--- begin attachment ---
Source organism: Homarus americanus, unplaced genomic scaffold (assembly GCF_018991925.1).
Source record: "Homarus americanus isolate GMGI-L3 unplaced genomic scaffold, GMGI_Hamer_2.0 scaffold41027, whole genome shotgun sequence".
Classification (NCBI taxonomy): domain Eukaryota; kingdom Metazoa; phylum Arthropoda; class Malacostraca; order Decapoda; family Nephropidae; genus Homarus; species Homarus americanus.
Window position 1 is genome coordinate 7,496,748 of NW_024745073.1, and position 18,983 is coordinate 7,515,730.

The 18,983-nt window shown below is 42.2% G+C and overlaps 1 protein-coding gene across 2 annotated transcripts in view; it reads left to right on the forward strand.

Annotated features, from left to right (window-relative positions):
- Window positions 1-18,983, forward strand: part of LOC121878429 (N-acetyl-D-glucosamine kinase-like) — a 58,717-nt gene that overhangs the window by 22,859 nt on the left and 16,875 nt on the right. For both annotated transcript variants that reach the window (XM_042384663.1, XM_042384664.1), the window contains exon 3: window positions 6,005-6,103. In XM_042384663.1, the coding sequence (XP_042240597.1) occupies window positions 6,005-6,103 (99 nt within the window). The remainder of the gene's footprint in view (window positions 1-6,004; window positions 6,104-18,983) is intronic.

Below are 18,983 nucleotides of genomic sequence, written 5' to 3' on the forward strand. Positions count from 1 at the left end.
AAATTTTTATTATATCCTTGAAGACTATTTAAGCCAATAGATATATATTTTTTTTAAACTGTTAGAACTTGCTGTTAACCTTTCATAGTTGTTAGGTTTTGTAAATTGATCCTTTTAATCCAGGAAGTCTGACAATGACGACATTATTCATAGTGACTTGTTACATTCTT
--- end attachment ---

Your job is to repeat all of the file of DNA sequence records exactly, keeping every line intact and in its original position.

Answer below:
Source organism: Homarus americanus, unplaced genomic scaffold (assembly GCF_018991925.1).
Source record: "Homarus americanus isolate GMGI-L3 unplaced genomic scaffold, GMGI_Hamer_2.0 scaffold41027, whole genome shotgun sequence".
Classification (NCBI taxonomy): domain Eukaryota; kingdom Metazoa; phylum Arthropoda; class Malacostraca; order Decapoda; family Nephropidae; genus Homarus; species Homarus americanus.
Window position 1 is genome coordinate 7,496,748 of NW_024745073.1, and position 18,983 is coordinate 7,515,730.

The 18,983-nt window shown below is 42.2% G+C and overlaps 1 protein-coding gene across 2 annotated transcripts in view; it reads left to right on the forward strand.

Annotated features, from left to right (window-relative positions):
- Window positions 1-18,983, forward strand: part of LOC121878429 (N-acetyl-D-glucosamine kinase-like) — a 58,717-nt gene that overhangs the window by 22,859 nt on the left and 16,875 nt on the right. For both annotated transcript variants that reach the window (XM_042384663.1, XM_042384664.1), the window contains exon 3: window positions 6,005-6,103. In XM_042384663.1, the coding sequence (XP_042240597.1) occupies window positions 6,005-6,103 (99 nt within the window). The remainder of the gene's footprint in view (window positions 1-6,004; window positions 6,104-18,983) is intronic.

Below are 18,983 nucleotides of genomic sequence, written 5' to 3' on the forward strand. Positions count from 1 at the left end.
AAATTTTTATTATATCCTTGAAGACTATTTAAGCCAATAGATATATATTTTTTTTAAACTGTTAGAACTTGCTGTTAACCTTTCATAGTTGTTAGGTTTTGTAAATTGATCCTTTTAATCCAGGAAGTCTGACAATGACGACATTATTCATAGTGACTTGTTACATTCTT